A few weeks ago, I decided that I wanted to interview someone who knew something about PR. Now, I have my own PR and I figured if I interviewed him it would just look like selfless promotion…. So, who could I interview? Well… I decided to interview Honey Hutson- the master of promotion over at Black Rose Publishing…
Q: OK, Joe Author spends years working diligently on a novel. Finally his work is complete. He finds a publisher or self-publishes. Now the book is “out” and there it sits, known only to some of his friends and family – sitting on some web page somewhere amongst hundreds of other books.
Joe Author has dreams of being successful as a writer so he can quit his job at the gas station. He wants to spend his days writing and earn a decent living doing so.
Suddenly he realizes that it’s one thing to write a book, and quite another thing to SELL it.
What is going to determine whether he can quit his job at the gas station?
A couple of things. One – if you want to write for a living it’s not as simple as writing a book in most cases. You have to be prolific, you have to put out several books a year until you do land that big contract and someone else determines how many you put out. We all want to be like Charlene Harris, or JK Rowling, but if you look at their careers you will find they wrote many books, produced regularly and consistently. Ms. Harris had an entire series before Sookie took the world by storm.
Two – You want the books to sell, to fly out into the world and make something of themselves (and profit would be nice too). You have to be writing other things as well. Blogs, interviews, promotions of your book, the next book and just as importantly – promoting yourself! Many writers ignore self-promotion. They use their book to hide behind. The day of a writer sitting at their desk and just writing and then handing it off to someone else for the rest is OVER. Understand this, embrace the reality. Readers today latch onto writers they like because there is so much material out there that does not meet its potential or even bad that when they find a good one, they remember you and look for you. This creates a personal interest and investment on their part, which translates into a personal relationship of sorts with the writers.
Three – you have to eat, you like having a roof overhead. If you want to write for a living in today’s environment it’s also important to understand that you have to do more than write books. For someone who has no other income, no other safety net, you generally have to have no less than three to four different avenues from which you are generating money. The reason for this? As everyone has seen the publishing landscape is a quickly changing one, it shifts and morphs and what is big one day is on life support the next. Incomes fluctuate and the economy does the same, which creates a whole other issue. Everything in this industry ebbs and flows. You can’t depend on one thing, unless you are Steven King or one of the lucky few like him and I’d wager even their jobs have changed drastically in the past decade. Plan on working hard.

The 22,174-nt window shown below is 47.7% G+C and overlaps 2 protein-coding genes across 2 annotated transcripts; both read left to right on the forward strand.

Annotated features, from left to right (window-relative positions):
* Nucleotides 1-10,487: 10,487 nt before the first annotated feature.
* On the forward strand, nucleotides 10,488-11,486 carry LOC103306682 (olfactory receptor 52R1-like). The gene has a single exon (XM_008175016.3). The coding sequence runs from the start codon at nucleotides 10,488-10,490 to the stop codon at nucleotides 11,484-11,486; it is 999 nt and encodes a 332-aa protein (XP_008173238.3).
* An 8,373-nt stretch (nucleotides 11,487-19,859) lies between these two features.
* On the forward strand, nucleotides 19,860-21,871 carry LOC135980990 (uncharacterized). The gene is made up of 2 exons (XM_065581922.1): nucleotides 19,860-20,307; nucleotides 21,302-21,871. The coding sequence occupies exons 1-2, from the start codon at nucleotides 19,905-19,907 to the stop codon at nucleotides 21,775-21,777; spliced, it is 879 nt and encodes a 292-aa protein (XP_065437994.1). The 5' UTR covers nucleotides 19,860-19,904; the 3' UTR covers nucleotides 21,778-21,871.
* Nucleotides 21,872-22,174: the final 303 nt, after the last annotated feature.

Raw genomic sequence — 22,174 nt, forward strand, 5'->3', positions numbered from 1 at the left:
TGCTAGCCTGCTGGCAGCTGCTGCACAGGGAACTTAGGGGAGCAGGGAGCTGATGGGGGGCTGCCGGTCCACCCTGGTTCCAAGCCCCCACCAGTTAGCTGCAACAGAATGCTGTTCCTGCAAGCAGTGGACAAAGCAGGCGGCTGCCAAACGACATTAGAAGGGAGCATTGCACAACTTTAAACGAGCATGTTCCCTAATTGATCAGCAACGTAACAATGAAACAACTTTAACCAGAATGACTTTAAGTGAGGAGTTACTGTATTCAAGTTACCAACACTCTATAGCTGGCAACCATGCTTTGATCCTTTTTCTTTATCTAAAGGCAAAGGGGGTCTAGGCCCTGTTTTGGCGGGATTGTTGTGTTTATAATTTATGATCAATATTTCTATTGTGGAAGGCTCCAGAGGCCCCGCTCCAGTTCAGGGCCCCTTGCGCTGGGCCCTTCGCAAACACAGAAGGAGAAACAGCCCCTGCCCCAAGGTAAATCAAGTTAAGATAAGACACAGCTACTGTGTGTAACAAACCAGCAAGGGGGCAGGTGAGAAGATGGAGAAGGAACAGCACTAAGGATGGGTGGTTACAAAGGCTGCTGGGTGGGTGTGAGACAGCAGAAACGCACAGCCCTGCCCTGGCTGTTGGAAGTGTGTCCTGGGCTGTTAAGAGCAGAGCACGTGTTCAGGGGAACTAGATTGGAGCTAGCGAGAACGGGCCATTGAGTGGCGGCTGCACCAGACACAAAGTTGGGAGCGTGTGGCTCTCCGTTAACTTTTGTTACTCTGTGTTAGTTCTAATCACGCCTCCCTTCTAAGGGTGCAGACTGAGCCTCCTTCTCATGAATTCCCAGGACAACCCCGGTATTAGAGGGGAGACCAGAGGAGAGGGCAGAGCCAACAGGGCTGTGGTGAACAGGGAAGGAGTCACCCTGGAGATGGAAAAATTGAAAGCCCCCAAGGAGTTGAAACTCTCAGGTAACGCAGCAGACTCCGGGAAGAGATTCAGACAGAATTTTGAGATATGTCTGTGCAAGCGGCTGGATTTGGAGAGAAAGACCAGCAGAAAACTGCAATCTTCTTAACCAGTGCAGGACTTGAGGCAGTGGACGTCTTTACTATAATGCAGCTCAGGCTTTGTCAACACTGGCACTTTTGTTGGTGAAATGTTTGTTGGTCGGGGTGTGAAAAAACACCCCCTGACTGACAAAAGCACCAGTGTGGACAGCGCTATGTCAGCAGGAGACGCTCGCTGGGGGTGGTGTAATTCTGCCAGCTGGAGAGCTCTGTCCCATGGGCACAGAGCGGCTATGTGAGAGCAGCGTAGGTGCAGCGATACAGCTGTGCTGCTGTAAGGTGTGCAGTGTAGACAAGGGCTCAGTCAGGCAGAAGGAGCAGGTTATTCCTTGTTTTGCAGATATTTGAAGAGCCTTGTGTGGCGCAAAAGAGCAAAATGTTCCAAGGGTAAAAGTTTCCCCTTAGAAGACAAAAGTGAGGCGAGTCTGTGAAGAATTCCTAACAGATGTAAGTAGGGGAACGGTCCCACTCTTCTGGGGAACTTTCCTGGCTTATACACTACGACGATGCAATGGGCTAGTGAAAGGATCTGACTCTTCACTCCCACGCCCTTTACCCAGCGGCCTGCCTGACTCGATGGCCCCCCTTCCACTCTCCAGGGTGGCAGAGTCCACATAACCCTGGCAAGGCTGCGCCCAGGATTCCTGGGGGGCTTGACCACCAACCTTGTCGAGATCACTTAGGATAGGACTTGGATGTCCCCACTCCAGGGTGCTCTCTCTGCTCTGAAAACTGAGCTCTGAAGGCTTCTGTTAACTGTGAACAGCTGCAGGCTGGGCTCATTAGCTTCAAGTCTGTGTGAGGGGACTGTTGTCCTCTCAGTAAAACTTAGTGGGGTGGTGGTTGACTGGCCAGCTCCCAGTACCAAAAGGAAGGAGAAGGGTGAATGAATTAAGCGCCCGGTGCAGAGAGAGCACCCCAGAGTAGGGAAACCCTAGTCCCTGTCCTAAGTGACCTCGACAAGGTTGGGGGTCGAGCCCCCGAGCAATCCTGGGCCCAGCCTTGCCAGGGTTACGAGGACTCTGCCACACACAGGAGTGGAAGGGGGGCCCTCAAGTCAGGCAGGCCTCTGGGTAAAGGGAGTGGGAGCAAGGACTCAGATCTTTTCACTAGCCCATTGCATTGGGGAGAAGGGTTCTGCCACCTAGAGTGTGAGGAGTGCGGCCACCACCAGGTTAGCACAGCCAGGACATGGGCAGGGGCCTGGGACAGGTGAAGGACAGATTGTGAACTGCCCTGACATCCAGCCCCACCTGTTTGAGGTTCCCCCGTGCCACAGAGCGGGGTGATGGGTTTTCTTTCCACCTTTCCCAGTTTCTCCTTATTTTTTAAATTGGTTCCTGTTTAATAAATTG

Q: There are good writers, incredible writers and lousy writers. How much of a factor is that to their success?
(i.e., is it all just marketing or can you make it on skill?)
It is nearly impossible to make it on skill alone. There is always that one exception – but what are the chances you will be the one in one billion? And that is a real number by the way.
I have seen people with not a lot of skill make it on good marketing, we all have. We have seen books, products, all sorts of things that either aren’t good or are marginal hit it big. Think of a movie you’ve seen recently that stunk but sold millions at the box office. Yeah, like that one.
Here is the breakdown: Talent, skill, being personable and available to your readers, marketing, promotions of your book, but also yourself, an understanding of business (and understanding this isn’t just your dream, it’s a business). These are all the basic building blocks. You build a foundation for yourself as a writer, that is the hard part. Once you have that foundation the rest is easier.